There will soon be a Broadway theatre in New York City bearing the name of the late great James Earl Jones. The Shubert Organization announced in a press statement on Wednesday that the 110-year-old Cort Theatre will be renamed after the iconic actor in honour of his many achievements to Broadway and the entertainment industry throughout his lifetime.
“The Shubert Organization is so profoundly thrilled to put James — a legend in the theatre community, the Black community, and the American community — eternally in Broadway’s lights,” said Robert E. Wankel, CEO and board chair of the Shubert Organization. There is no doubt in my mind that James is deserving of a permanent place in Broadway history.
The 91-year-old Jones began his Broadway career in 1958 with the play Sunrise at Campobello, which he debuted in at the Cort Theatre. Over the next six and a half decades, he went on to star in 21 Broadway productions, win an Emmy, a Grammy, an Oscar, and a Tony, and be honoured with the Kennedy Center’s highest award.
Jones won three Tonys: Best Actor in a Play for The Great White Hope in 1969, Best Actor in a Play for Fences in 1987, and a Lifetime Achievement Award in 2017.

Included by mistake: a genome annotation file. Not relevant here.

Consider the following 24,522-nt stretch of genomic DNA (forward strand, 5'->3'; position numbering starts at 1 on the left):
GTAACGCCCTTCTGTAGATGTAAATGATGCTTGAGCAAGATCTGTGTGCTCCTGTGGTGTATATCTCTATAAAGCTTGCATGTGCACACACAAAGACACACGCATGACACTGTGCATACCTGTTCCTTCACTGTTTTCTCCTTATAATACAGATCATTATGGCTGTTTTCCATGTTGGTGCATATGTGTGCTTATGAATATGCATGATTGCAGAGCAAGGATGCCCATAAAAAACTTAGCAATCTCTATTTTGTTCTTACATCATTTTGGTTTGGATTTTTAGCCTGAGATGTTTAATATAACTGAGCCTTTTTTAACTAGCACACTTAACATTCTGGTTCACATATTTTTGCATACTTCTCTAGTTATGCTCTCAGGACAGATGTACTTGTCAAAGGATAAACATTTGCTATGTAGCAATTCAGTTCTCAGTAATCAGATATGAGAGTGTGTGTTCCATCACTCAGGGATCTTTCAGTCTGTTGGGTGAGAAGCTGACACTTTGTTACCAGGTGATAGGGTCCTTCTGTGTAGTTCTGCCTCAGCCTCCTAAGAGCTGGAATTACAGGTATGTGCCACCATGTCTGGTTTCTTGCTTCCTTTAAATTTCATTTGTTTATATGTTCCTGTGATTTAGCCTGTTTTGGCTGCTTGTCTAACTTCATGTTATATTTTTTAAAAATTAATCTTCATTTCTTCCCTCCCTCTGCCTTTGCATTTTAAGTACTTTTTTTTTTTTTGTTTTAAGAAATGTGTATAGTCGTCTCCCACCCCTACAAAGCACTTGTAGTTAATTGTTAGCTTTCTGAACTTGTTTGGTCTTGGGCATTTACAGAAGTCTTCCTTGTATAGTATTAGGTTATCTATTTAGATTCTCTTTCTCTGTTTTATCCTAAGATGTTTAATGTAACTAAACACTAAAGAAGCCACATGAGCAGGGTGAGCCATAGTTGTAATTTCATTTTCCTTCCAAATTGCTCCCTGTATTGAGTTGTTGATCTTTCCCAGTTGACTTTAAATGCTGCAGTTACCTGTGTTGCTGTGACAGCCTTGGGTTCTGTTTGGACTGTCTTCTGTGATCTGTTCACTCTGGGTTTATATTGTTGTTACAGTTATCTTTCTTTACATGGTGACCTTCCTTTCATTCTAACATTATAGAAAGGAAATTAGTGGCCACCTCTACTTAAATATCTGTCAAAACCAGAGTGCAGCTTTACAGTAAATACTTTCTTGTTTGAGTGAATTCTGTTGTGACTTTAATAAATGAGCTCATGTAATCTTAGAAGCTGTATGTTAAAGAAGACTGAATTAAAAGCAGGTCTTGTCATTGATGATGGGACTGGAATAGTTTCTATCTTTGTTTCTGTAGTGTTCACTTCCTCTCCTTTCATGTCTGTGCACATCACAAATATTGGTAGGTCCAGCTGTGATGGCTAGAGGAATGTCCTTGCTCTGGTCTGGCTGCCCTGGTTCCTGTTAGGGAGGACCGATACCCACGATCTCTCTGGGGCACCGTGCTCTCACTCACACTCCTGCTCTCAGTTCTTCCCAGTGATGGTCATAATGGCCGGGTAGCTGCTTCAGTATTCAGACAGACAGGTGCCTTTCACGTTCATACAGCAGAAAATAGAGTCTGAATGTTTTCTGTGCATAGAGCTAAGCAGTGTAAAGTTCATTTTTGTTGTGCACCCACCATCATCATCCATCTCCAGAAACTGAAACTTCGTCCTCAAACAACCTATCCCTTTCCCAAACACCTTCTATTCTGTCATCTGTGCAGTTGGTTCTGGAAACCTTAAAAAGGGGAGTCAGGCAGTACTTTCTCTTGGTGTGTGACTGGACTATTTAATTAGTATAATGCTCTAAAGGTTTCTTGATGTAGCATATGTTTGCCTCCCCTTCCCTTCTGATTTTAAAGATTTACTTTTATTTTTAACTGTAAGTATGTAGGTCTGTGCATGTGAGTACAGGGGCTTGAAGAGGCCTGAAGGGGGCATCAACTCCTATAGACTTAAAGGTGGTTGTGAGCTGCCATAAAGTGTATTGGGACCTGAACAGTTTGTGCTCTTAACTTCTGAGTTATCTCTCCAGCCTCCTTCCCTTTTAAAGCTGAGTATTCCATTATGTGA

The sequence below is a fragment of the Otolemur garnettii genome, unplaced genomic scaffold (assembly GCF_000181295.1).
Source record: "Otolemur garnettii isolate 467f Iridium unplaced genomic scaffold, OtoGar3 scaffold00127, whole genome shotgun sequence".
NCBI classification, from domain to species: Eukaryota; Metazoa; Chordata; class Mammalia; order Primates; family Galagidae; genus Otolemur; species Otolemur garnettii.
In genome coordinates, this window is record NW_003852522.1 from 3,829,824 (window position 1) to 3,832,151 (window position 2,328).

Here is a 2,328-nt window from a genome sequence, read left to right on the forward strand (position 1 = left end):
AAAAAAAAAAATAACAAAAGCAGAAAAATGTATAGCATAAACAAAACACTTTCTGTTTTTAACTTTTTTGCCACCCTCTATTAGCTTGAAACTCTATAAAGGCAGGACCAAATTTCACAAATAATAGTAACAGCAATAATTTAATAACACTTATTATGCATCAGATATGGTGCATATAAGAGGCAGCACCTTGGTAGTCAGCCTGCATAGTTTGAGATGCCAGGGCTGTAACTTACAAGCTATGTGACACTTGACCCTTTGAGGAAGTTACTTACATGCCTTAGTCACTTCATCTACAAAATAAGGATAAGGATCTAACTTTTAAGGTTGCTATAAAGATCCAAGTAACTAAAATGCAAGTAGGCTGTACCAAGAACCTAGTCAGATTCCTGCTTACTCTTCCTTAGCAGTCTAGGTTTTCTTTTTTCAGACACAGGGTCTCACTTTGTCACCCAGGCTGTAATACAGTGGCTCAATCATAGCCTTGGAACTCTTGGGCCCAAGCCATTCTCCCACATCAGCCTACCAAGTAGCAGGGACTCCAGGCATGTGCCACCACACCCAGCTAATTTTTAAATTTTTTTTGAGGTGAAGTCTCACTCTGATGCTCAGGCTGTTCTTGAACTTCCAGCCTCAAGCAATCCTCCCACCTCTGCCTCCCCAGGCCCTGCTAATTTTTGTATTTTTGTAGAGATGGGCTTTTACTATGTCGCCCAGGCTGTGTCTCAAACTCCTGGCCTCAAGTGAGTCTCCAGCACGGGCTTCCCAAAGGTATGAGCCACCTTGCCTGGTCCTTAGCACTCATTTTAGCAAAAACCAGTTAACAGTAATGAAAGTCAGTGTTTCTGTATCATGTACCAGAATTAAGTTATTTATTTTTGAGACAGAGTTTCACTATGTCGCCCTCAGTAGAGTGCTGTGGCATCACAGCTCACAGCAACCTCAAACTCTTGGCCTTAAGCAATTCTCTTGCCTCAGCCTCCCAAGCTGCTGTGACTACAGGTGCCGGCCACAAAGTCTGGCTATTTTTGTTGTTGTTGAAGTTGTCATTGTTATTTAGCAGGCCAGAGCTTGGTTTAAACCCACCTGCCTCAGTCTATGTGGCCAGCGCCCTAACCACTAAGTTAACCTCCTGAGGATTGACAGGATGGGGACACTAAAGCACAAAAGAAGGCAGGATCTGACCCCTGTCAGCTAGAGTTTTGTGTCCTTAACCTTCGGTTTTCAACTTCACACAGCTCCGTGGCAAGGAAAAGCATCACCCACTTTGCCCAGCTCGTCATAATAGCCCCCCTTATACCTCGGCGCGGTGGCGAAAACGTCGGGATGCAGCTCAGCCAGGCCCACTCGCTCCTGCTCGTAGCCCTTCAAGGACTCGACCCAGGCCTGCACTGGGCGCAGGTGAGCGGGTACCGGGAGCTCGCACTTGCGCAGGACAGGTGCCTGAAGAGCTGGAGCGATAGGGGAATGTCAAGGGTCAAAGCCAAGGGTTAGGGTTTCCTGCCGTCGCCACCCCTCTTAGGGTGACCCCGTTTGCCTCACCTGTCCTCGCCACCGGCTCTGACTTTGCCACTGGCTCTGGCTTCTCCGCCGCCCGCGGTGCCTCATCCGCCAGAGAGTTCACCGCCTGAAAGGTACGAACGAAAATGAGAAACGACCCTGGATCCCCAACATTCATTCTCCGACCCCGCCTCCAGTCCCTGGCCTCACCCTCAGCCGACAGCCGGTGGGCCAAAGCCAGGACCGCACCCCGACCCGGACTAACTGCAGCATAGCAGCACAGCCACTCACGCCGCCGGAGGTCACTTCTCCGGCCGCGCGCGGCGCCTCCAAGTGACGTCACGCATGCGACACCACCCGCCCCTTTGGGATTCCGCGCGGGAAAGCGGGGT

Jones has won seven Drama Desk Awards and the National Medal of Arts during his distinguished career.
During the recent coronavirus pandemic, building on the Cort Theatre (138 West 48th Street) has been ongoing, with completion expected this summer. A dedication ceremony for Jones will be place after the renovations are finished and the theatre is ready to host performances again.
Jones claimed it was “inconceivable” that a theatre would be named after him when he first started out in the business.
In a statement released by Shubert, he remarked, “It would have been unthinkable that my name would be on the building today had I been standing in this identical building sixty-four years ago at the beginning of my Broadway career.” My experience from then to now should serve as motivation for all future actors.